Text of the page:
Slave to the Camera

Trip Start Sep 08, 2010
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Trip End Ongoing


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Flag of Japan  , Kinki,
Saturday, October 23, 2010

My relationship with our camera is evolving. I started only wanting to capture 'composed images' - 'artworks'. That has long since gone out the window and for a while now I have been shooting from the hip, filling up memory cards willy-nilly. I am carrying the camera every day and we are visiting tourist spots which by their nature are visually stimulating and which I want to record. Then there is this whole Asian thing of taking pictures of certain prescribed vistas which I struggle with... and yet find myself taking the same picture nonetheless.
There is an element, which I wanted to avoid from the outset, that a tour of a particular site becomes consumed by the exercise of searching out the best views to photograph. Rather than immersing yourself in the experience of this World Heritage Site or that cultural icon, you find yourself composing shots in the mind's view-finder, seeking out the angles, obsessing about light levels - becoming utterly distracted from the very thing you have come to admire by breaking it down and objectifying it. This I resent.
On one level, I suppose, it requires a concentration that engages. But too often, when you are waving the camera around, you forget to see the bigger picture - you forget to smell & hear and absorb the specific atmosphere of the place.
I was particularly struck by this dilemma at the Zen rock garden in the Ryoanji Temple. This exquisite piece of design was conceived with the expressed desire for one to contemplate it. It is a garden of pure functionalism - it is the object of meditation - and whilst, yes, I took photos along with everyone else, I ensured I put the camera away for long enough to sit in front of the garden with no refracting lens between me and it and for brief periods I contemplated.
But I resented having to take the photos and I resented more the hordes of tourists there whose sole purpose of visit so it seemed was to take a photo. "This is a meditation garden!" I felt like shouting, knowing my shriek would not disturb the rhythmic chanting of the clicking shutters.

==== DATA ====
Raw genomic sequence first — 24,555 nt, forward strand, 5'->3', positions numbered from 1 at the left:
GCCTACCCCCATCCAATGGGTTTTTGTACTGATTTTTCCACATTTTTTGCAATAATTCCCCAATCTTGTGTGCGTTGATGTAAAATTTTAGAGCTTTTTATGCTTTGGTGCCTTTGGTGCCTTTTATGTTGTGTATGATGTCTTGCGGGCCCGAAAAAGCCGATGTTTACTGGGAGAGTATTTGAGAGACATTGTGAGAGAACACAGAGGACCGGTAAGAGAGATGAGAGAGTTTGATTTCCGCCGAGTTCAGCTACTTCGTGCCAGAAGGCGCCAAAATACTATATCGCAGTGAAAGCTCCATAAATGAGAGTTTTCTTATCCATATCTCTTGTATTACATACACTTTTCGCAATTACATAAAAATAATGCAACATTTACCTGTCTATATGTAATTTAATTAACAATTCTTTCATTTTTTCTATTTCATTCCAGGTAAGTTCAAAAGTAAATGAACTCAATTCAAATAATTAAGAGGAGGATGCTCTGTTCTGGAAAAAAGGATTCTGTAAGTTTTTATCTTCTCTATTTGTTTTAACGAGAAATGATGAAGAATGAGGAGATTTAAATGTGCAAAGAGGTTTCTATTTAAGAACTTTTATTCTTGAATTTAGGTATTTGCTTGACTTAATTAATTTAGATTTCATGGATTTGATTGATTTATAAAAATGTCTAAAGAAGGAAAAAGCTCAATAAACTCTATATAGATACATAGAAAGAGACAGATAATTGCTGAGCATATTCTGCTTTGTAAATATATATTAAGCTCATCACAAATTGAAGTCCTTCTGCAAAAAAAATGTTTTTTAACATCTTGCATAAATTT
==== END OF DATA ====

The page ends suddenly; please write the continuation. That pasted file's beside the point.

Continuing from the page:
I thought the temple would do a great service if it banned photography outright. It could possibly have a library of images from which visitors could chose what they liked on their way out - take them for free (this is beginning to sound more and more like the Fascist prescribed mode of tourism I have been railing against but hey, indulge me) or you could follow the Russian example; if you wish to take a photo that's fine, but we will charge you an additional (steep) fee for the privilege.
It was with some delight then, the following day when we visited the Daitoku-ji temple complex to be told that photography was prohibited. It was a weight lifted and I could submerge myself completely in the wonders & complexities of this expression of human existence without the nagging guilt that I should be taking more photos, that I am letting things slip off the record. Instead I could contemplate and even - at times - meditate in peace and if at a future date I wish to see an image of this place I know I will be able to find within the pages of a book or online a photograph far better than the one (or twenty-one) that I would have taken, and at a far more attractive season, a far more profound light. Perhaps I am missing the point of travel photography but for that brief experience it was a joy not to have to be a photo-journalist - slave to the camera.
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